For an immeasurable second the two spectators of the incident were silent; then the house-door closed, the hansom rolled off, and the whole scene slipped by as if with the turn of a stereopticon.
Van Alstyne dropped his eye-glass with a low whistle.
"A--hem--nothing of this, eh, Selden? As one of the family, I know I may count on you--appearances are deceptive--and Fifth Avenue is so imperfectly lighted----"
"Goodnight," said Selden, turning sharply down the side street without seeing the other's extended hand.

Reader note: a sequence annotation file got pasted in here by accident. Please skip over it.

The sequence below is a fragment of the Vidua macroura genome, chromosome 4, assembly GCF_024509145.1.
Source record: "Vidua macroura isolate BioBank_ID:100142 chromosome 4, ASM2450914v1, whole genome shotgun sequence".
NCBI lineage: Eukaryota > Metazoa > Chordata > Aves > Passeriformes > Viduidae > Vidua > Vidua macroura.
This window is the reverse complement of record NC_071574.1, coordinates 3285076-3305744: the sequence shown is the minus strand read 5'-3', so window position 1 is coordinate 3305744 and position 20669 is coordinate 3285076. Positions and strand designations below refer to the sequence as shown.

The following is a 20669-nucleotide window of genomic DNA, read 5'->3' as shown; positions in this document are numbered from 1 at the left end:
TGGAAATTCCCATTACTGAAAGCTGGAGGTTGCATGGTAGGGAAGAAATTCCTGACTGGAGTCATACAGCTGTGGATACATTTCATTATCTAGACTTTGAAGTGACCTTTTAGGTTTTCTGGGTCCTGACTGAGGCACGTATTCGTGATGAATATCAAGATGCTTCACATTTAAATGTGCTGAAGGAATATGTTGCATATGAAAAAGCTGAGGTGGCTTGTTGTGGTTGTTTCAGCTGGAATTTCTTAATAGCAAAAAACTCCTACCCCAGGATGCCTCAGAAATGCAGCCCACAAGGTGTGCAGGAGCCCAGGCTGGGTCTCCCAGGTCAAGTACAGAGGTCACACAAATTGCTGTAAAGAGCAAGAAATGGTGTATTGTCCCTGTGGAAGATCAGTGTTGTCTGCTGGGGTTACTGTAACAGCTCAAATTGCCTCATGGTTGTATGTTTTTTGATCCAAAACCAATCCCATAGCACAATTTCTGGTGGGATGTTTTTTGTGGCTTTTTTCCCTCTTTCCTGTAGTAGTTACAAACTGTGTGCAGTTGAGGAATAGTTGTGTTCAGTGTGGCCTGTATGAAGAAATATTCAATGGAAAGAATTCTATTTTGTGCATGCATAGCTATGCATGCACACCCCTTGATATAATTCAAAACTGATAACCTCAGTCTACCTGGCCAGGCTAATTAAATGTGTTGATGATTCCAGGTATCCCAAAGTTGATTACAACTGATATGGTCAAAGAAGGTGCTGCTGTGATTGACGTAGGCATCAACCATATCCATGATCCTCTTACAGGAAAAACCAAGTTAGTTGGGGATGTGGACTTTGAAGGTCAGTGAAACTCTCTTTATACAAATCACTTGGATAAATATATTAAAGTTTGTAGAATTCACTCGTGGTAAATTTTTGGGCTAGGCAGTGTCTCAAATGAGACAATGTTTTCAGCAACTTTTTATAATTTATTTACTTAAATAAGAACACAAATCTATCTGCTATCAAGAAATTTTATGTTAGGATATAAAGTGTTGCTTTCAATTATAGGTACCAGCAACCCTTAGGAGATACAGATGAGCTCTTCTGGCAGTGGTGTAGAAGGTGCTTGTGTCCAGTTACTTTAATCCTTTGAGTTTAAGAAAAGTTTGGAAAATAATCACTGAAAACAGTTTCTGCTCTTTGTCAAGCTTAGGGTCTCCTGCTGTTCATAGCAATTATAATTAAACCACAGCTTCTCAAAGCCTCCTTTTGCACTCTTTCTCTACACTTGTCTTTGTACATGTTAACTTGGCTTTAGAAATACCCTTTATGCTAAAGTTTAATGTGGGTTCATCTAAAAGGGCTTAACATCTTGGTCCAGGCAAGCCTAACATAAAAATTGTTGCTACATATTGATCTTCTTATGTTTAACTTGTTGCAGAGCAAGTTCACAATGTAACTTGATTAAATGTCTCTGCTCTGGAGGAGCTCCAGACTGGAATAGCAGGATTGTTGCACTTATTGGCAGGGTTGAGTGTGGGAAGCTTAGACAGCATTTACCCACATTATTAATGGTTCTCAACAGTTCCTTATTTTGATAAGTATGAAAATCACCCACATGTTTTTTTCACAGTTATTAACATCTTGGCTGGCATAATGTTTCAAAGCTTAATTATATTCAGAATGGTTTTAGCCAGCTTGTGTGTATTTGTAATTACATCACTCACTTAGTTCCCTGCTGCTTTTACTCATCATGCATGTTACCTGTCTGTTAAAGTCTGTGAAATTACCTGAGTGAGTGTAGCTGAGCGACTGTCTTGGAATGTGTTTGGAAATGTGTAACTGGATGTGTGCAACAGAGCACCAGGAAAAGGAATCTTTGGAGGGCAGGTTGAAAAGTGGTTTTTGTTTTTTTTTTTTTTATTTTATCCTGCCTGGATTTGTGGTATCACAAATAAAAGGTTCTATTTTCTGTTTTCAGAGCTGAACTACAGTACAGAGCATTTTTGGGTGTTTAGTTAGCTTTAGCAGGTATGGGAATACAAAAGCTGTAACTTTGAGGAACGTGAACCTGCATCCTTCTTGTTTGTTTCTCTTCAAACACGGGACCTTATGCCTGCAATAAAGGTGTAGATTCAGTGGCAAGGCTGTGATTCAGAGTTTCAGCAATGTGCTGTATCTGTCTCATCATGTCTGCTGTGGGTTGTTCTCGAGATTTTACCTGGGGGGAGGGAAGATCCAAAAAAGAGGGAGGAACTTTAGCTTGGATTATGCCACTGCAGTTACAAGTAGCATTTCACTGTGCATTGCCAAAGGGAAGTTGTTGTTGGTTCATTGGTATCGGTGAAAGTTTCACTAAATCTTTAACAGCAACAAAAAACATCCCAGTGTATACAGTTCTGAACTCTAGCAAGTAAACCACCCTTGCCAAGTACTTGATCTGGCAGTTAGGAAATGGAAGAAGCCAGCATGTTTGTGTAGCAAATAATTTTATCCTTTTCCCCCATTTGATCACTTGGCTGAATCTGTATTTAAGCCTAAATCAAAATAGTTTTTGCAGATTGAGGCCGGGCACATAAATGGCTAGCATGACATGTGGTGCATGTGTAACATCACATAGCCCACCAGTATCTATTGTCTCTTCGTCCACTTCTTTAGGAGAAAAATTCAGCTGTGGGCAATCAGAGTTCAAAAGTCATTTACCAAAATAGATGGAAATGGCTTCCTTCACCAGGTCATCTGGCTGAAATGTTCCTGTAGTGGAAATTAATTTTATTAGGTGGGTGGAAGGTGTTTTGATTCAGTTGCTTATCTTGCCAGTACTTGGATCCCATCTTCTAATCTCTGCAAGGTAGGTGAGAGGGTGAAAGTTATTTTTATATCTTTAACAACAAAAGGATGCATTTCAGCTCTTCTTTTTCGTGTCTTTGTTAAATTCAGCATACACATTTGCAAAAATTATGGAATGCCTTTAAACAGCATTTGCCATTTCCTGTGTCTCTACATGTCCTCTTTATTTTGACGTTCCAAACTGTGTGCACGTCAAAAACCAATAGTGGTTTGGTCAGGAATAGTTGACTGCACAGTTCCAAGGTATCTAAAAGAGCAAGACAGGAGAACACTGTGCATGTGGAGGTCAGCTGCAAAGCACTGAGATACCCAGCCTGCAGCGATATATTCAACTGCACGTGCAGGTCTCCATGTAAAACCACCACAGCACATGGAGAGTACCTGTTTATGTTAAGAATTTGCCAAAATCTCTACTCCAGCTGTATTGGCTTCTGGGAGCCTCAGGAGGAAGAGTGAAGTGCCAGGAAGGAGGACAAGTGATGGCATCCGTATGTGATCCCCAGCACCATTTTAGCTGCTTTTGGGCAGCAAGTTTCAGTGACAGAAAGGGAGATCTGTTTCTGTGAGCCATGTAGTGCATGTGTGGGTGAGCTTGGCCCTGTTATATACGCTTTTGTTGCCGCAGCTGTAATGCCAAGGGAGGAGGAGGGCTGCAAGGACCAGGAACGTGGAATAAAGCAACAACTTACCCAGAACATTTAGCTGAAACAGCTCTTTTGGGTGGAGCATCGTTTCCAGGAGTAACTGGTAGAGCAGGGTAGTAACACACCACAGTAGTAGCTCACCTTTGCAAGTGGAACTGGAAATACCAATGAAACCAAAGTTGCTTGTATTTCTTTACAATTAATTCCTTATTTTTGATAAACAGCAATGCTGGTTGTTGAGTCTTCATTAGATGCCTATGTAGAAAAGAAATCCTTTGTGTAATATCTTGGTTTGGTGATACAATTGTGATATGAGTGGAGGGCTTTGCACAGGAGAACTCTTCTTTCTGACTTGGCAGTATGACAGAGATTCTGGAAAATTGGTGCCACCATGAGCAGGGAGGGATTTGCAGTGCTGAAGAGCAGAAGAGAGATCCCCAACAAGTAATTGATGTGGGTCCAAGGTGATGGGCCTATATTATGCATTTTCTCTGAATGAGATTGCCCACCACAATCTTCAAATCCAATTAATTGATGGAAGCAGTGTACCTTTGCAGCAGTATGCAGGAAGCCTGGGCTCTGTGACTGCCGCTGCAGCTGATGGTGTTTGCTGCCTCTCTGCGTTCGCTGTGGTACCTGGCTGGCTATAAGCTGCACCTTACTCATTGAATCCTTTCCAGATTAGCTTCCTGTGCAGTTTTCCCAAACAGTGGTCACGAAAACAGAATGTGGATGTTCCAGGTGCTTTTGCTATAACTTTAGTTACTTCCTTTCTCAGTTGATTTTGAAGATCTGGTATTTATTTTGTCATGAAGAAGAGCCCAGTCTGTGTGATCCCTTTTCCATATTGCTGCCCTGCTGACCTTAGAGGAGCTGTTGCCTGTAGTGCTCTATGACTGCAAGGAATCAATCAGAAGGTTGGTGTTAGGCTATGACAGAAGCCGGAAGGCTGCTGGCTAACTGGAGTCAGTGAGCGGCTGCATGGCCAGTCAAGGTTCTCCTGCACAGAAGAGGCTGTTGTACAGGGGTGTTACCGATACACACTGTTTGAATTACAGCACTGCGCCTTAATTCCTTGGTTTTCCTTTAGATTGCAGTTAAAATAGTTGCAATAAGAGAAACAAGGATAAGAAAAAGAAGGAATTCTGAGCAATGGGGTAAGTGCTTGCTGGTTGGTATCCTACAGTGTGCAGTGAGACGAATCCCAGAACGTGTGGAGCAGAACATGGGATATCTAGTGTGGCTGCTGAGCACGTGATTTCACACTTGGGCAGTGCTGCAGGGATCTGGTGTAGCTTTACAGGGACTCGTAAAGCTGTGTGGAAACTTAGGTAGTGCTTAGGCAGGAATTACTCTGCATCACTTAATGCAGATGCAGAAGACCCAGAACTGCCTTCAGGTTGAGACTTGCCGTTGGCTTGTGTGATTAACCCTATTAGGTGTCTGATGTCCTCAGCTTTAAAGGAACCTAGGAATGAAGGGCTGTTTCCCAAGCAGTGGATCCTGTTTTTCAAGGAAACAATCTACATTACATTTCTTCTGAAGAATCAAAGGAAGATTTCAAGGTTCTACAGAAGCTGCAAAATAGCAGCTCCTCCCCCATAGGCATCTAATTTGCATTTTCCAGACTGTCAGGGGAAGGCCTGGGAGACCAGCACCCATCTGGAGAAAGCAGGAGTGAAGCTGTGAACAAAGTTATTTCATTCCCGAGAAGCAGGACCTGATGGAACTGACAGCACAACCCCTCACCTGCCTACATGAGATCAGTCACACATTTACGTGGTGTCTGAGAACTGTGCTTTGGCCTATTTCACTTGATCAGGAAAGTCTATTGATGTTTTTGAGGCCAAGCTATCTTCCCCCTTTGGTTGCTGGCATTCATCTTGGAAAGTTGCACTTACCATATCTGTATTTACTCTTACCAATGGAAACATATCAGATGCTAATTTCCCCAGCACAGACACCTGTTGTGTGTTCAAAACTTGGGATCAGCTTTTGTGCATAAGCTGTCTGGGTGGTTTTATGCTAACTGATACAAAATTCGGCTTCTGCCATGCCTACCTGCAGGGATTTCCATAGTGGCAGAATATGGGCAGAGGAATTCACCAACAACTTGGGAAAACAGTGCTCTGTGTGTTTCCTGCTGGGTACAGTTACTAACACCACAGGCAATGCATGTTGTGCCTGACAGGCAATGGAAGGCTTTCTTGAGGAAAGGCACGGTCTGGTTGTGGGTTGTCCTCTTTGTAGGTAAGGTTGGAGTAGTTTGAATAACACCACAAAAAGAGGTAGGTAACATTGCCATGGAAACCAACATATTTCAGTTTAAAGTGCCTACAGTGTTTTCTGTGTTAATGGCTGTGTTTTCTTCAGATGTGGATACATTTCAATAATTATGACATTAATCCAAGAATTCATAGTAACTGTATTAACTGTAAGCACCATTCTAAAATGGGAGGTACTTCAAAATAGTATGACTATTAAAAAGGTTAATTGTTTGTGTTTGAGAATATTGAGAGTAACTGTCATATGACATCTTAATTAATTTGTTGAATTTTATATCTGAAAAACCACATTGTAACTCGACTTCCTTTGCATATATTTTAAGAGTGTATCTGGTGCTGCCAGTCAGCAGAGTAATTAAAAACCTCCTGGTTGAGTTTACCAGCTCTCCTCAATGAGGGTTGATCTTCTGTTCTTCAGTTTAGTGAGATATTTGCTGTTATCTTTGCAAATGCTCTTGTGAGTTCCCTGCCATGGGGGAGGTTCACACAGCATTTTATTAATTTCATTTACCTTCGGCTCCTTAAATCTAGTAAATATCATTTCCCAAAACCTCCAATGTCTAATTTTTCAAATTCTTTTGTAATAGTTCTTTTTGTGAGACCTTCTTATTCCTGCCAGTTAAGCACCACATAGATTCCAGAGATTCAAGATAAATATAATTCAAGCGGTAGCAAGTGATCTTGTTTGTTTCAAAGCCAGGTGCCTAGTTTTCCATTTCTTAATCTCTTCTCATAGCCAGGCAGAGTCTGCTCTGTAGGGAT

Alone with her cousin's kiss, Gerty stared upon her thoughts. He had kissed her before--but not with another woman on his lips. If he had spared her that she could have drowned quietly, welcoming the dark flood as it submerged her. But now the flood was shot through with glory, and it was harder to drown at sunrise than in darkness. Gerty hid her face from the light, but it pierced to the crannies of her soul. She had been so contented, life had seemed so simple and sufficient--why had he come to trouble her with new hopes? And Lily--Lily, her best friend! Woman-like, she accused the woman. Perhaps, had it not been for Lily, her fond imagining might have become truth. Selden had always liked her--had understood and sympathized with the modest independence of her life. He, who had the reputation of weighing all things in the nice balance of fastidious perceptions, had been uncritical and simple in his view of her: his cleverness had never overawed her because she had felt at home in his heart. And now she was thrust out, and the door barred against her by Lily's hand! Lily, for whose admission there she herself had pleaded! The situation was lighted up by a dreary flash of irony. She knew Selden--she saw how the force of her faith in Lily must have helped to dispel his hesitations. She remembered, too, how Lily had talked of him-she saw herself bringing the two together, making them known to each other. On Selden's part, no doubt, the wound inflicted was inconscient; he had never guessed her foolish secret; but Lily--Lily must have known! When, in such matters, are a woman's perceptions at fault? And if she knew, then she had deliberately despoiled her friend, and in mere wantonness of power, since, even to Gerty's suddenly flaming jealousy, it seemed incredible that Lily should wish to be Selden's wife. Lily might be incapable of marrying for money, but she was equally incapable of living without it, and Selden's eager investigations into the small economies of house-keeping made him appear to Gerty as tragically duped as herself.